My story “The Bull of Heaven” is modern dystopian tale inspired by my own interest in ancient history and the Mesopotamian mythology featuring the Bull of Heaven in the Epic of Gilgamesh which was originally written on cuneiform tablets. You can read more about the archeology of what cuneiform tablets are here.


Here are some of the other wonderful authors and works featuring in the Taurus anthology.


Taurus will be released in ebook format on April 18 but you can pre-order a copy now from leading ebook retailers. Use this link to your preferred ebook store!

Writing

Latest: Ragnarok Dreaming

I am very pleased to announce my current work-in-progress fantasy novel, Ragnarok Dreaming is very nearing the finishing line. I have just finished writing the third Part of the novel, the draft has already expanded beyond my anticipated length with the new word count expected to be around 130,000 words. Of course, there’s a lot editing to do on later drafts yet! I‘m ready to begin writing Part 4 in the coming week and can’t wait to finish this incredible writing journey that has taken me literally from Australia to Iceland. Keep watch for more updates as the final pieces of this story fall into place!

research, Writing

Loki and Angrboda

A few weeks ago, I finished writing a series of scenes for my work-in-progress Ragnarok Dreaming inspired by events described in the Norse Prose Edda and Poetic Edda. These involve the mysterious character of Angrboda, the “Hag of the Ironwood” who dwells in jotunheim, is alluded to as a witch and mother of many werewolves that hunt the ironwood. It is this horned witch, dwelling in the isolated woods that Loki has an adulterous affair and provides the three offspring who play central roles in the final battle of Ragnarok and the collapse of the Nine Worlds. The giantess Angrboda, who is barely mentioned in either the Prose or Poetic Eddas, is the mother the monstrous Wolf Frenrir, the Midgard Serpent Jormungand, and the unusual half-living, half-corpse ruler of Helheim, the indomitable Hel.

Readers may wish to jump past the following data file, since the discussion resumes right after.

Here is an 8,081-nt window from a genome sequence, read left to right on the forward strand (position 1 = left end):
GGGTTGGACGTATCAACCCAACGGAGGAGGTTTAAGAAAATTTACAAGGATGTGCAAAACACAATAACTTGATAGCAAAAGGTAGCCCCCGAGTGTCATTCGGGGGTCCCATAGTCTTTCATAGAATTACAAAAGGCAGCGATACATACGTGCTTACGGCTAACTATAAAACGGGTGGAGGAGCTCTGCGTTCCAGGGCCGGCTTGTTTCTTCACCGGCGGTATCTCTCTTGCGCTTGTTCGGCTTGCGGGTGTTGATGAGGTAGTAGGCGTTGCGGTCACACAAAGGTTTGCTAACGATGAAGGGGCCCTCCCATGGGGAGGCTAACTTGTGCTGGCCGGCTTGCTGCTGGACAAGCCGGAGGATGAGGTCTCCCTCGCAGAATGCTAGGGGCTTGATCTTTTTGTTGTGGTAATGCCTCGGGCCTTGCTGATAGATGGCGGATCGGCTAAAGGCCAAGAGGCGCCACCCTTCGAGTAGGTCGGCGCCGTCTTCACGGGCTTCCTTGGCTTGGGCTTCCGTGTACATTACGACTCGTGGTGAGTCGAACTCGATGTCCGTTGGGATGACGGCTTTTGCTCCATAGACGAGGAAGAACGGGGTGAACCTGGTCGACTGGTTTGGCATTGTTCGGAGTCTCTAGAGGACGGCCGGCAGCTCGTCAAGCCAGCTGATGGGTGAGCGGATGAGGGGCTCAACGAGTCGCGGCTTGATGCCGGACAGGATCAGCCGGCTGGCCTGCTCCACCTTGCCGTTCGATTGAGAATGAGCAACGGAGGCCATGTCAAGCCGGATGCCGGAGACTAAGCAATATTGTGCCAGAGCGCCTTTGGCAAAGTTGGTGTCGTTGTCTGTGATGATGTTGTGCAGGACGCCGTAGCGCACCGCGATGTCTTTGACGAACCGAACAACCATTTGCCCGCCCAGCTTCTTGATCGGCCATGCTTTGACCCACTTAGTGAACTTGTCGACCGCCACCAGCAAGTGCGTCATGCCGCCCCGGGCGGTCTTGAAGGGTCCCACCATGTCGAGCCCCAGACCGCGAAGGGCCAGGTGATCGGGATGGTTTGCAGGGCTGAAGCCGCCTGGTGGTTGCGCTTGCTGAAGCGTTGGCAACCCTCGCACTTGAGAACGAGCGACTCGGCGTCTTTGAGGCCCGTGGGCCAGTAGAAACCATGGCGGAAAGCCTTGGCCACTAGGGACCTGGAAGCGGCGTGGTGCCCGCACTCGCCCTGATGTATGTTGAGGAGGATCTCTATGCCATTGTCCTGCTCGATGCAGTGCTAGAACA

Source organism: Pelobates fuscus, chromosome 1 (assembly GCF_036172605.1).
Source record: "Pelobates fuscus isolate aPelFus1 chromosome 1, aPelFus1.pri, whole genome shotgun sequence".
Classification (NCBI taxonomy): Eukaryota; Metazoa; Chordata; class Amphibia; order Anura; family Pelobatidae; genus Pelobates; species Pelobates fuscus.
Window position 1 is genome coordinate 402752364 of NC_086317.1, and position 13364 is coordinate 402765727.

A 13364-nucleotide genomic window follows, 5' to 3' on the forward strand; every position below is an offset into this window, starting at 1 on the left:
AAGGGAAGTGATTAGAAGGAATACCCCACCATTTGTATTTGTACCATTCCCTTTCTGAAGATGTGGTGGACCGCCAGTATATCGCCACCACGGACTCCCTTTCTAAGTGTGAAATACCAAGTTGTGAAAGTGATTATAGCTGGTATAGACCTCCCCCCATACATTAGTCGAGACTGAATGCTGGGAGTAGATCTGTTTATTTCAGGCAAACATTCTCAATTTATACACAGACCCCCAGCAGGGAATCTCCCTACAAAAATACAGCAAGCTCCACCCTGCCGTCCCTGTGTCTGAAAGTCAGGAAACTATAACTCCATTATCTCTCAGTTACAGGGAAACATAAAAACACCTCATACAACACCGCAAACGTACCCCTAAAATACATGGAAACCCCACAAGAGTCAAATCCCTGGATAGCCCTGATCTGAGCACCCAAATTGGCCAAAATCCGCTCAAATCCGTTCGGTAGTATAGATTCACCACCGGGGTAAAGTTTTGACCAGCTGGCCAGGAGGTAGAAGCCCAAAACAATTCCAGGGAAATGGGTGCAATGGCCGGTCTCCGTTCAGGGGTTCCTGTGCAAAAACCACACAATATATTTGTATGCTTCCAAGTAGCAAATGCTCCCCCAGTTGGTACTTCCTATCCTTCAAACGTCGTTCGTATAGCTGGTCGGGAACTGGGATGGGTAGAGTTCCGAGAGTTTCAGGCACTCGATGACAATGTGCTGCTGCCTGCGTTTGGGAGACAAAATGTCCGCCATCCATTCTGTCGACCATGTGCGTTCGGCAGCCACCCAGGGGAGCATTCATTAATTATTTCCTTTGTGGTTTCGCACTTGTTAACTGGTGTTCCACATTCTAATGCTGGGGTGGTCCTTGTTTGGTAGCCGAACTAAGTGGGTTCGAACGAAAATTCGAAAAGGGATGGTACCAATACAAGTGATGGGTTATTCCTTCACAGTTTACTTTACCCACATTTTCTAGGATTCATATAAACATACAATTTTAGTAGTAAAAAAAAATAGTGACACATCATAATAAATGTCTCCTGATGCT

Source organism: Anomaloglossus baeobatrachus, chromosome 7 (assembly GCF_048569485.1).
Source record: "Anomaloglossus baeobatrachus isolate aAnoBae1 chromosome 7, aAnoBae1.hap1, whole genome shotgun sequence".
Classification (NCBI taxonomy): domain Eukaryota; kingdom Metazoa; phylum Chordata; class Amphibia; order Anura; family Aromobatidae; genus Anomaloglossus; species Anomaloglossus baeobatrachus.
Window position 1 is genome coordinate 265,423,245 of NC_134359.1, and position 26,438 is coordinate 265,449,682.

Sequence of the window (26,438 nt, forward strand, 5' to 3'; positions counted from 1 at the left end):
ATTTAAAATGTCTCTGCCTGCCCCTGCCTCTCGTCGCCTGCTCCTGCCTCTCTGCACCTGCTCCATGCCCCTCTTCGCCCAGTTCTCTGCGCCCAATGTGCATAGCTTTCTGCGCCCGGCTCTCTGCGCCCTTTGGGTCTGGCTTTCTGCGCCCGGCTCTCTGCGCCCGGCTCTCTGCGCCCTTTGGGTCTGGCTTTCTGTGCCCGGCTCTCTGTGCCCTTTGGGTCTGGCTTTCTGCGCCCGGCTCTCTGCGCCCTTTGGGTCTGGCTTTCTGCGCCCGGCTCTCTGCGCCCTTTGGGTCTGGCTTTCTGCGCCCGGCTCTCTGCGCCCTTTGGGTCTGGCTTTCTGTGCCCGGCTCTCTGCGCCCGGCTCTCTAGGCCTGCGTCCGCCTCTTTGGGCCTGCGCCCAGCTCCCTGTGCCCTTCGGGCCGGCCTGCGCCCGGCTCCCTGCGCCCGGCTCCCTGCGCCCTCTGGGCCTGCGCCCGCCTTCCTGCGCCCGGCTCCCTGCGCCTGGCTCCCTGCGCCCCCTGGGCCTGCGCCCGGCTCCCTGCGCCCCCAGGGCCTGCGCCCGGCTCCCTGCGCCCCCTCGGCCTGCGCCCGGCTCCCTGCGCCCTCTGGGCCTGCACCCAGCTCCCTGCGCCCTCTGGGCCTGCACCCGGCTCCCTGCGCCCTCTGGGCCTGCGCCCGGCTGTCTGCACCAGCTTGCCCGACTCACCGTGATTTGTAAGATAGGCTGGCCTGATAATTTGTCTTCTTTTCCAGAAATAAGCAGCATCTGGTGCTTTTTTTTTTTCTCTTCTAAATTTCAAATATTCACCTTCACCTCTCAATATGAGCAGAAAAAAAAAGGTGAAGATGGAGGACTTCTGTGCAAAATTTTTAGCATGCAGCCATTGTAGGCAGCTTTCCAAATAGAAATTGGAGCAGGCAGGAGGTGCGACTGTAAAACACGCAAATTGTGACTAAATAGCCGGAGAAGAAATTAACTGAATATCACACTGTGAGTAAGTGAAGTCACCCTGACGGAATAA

In my own re-imagining of this crucial series of scenes, I needed to decide if Loki was a willing participant in Angrboda’s affair, or if she were the powerful witch alluded to in the Prose and Poetic Eddas that was a deceiver with her own motivations. In the end, I decided Loki’s strange affair with Angrboda was the result of her own machinations and revenge against Odin and Loki caught in another’s schemes for a change. I am now moving closer to the final chapters in Part Three in Ragnarok Dreaming and the events immediately proceeding Ragnarok.

research, Writing

Virtual Plotting & Planning


I’ve been investigating new ways to develop my world-building for my novel-in-progress Ragnarok Dreaming, inspired by Norse mythology. I am a highly visual person and my imagination (and writing) has become increasingly taxed by trying to remember my mental images and plans for complex landscapes, cities and worlds in my latest work-in-progress. I was keen to try new ways to visualise my scenes and my characters. I have been writing my draft for Ragnarok Dreaming using Scrivener which is a wonderful software for organising and planning large and small writing endeavours but I wanted something more to visualize world-building.
Enter World Anvil, designed with game builders and role players in mind, it is fantastic for writers and artists alike, including specific features and packages just for creative writers. Then there is FlowScape for map-making and up-close and personal, scene investigation. A wonderful virtual 3D designer for everything from large world maps to smaller regional sections.
I hope you are as excited as I am to see the final outcome of this combined venture using FlowScape and World Anvil to bring the world-building for my novel-in-progress Ragnarok Dreaming to life!